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A. A. C. v. Miller-Pomlee

Court of Appeals of Oregon

April 3, 2019

A. A. C., Petitioner-Respondent,
v.
John Paul MILLER-POMLEE, Respondent-Appellant. 296 Or.App. 816

          Argued and submitted April 13, 2018

          Lane County Circuit Court 16SK01182 Clara L. Rigmaiden, Judge.

          Michael Vergamini argued the cause and fled the brief for appellant.

          Adam S. Shelton and Arnold Law fled the brief for respondent.

          Before Armstrong, Presiding Judge, and Tookey, Judge, and Shorr, Judge.

         Case Summary:

         Respondent appeals a permanent stalking protective order (SPO), arguing that (1) the trial court erred in determining that text messages he sent to petitioner constituted unwanted contact for purposes of the civil stalking statute, ORS 30.866; (2) the record contains no evidence to support the trial court's finding that respondent electronically tracked petitioner's whereabouts; and (3) "tracking" is not a "contact" sufficient to support entry of an SPO under ORS 30.866.

         Held:

         The trial court did not err. First, the trial court did not rely on the text messages that respondent sent to petitioner as a predicate contact for issuance of the SPO. Instead, it relied on respondent's electronic tracking of petitioner's whereabouts. Second, the record contains evidence that respondent was electronically tracking petitioner's whereabouts. Third, electronically tracking someone's whereabouts is a "contact" under ORS 163.730(3). Moreover, the record was legally suffcient to permit the trial court to use respondent's electronic tracking of petitioner as a predicate contact for issuance of a permanent SPO under ORS 30.866.

         [296 Or.App. 817] TOOKEY, J.

         Respondent appeals a stalking protective order (SPO) that the trial court entered against him.[1] On appeal, respondent contends, among other points, that (1) the trial court erred in "finding that objectively non-threatening text messages constituted *** unwanted contact" for purposes of the civil stalking statute, ORS 30.866; (2) the record contained insufficient evidence to support the trial court's finding that respondent was "tracking" petitioner's wherabouts; and (3) in any event, "tracking" is not a "contact" sufficient to support entry of an SPO under ORS 30.866. We conclude the trial court did not err and affirm.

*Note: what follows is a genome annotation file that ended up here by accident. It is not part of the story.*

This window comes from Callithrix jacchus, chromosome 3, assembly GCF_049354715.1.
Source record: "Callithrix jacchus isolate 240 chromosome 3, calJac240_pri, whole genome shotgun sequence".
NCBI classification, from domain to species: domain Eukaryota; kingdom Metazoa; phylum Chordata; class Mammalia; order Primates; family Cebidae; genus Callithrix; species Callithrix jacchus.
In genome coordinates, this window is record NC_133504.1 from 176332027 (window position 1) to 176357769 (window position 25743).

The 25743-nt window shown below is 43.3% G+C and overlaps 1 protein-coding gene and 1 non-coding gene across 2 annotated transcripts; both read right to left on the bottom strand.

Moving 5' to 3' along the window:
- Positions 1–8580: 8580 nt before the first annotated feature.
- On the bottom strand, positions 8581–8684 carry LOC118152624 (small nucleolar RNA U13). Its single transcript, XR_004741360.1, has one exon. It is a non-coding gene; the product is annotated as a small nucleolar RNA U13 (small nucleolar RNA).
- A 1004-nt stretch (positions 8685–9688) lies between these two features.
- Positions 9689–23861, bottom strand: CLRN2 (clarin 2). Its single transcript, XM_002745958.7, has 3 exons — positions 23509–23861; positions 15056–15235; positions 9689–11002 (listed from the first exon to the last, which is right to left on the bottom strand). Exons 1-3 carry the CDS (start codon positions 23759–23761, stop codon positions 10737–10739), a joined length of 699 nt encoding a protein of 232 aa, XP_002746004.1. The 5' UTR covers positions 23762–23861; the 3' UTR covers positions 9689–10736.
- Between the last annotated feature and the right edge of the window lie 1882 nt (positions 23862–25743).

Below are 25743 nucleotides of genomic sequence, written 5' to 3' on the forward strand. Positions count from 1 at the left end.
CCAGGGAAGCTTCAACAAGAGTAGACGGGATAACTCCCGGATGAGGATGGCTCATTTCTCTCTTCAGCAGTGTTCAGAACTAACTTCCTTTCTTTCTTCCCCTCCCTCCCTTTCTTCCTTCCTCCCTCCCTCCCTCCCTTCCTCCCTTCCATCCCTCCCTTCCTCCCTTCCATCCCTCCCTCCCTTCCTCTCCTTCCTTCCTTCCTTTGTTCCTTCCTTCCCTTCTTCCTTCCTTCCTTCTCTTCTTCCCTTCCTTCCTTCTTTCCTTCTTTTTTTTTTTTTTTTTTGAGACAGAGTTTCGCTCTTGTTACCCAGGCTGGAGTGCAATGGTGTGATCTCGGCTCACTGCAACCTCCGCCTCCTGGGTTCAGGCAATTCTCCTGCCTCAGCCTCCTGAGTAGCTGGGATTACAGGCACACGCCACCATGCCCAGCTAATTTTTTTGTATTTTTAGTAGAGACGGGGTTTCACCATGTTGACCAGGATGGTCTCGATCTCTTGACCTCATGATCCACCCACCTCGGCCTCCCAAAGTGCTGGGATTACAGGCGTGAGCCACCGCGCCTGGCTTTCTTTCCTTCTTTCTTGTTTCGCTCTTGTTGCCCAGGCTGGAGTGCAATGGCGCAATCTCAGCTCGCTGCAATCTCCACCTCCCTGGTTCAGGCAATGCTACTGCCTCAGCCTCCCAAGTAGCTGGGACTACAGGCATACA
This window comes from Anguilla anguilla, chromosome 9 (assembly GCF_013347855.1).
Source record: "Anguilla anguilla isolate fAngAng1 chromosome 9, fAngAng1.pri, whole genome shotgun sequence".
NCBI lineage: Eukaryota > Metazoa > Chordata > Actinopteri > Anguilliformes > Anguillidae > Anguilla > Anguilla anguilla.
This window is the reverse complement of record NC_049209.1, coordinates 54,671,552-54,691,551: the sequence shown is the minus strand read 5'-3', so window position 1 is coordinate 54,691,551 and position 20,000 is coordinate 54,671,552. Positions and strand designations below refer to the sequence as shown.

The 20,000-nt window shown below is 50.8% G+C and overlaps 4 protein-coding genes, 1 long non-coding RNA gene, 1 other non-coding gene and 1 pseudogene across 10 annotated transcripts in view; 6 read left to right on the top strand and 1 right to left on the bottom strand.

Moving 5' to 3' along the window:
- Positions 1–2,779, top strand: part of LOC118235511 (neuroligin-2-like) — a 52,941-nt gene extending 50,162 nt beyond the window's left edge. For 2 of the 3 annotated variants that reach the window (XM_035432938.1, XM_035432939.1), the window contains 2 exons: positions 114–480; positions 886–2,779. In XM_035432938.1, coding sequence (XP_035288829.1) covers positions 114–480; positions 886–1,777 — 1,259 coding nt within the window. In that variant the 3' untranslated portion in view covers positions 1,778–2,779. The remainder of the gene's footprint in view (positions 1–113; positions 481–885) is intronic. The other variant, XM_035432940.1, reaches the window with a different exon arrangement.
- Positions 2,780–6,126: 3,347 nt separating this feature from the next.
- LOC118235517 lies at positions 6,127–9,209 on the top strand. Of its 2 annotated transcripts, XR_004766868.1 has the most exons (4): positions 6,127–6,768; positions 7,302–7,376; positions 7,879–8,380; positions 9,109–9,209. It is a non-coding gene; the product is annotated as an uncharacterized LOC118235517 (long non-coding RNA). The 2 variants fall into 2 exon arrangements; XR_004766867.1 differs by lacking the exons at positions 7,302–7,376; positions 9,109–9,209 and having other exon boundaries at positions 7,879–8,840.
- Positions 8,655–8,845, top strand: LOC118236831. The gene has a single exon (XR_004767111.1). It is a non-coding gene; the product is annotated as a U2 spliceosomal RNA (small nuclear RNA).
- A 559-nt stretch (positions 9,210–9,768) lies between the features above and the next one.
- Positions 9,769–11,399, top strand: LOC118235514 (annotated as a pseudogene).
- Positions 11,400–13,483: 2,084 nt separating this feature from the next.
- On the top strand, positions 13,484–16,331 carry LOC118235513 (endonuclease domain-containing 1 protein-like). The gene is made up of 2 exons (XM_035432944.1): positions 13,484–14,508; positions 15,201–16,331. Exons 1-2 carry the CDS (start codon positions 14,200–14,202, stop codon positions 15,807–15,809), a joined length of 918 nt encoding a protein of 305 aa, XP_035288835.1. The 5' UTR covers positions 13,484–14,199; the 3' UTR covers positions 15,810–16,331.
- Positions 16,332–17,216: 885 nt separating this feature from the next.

"We review the trial court's factual findings for 'any evidence' and its legal conclusions for errors of law." Christensen v. Carter/Bosket, 261 Or.App. 133, 135, 323 P.3d 348 (2014). "As in other equitable proceedings, we view the evidence, as supplemented and buttressed by permissible derivative inferences, in the light most favorable to the trial court's disposition and assess whether, when so viewed, the record was legally sufficient to permit that outcome." Id. (internal quotation marks omitted). We state the facts consistently with that standard.

         Petitioner and respondent were romantically involved from May 2010 until November 2014. During that time, they had a child together, L. Over the course of their relationship, respondent was physically and verbally abusive to petitioner. The physical abuse included, among other things, grabbing and squeezing petitioner's throat, throwing "anything that he could get his hands on" at petitioner- e.g., shovels, garden pots, and a box of chalk-pushing petitioner to the ground, pushing a large oil heater over onto petitioner's foot, and stomping on petitioner's feet. The verbal abuse included, among other things, threatening that, if petitioner "hurt his feelings," he would "hurt [her] ten times worse," telling petitioner that she was "ugly" and that her "feet were disgusting," and accusing petitioner of being a [296 Or.App. 818] "whore." Some of respondent's abusive conduct occurred in front of L.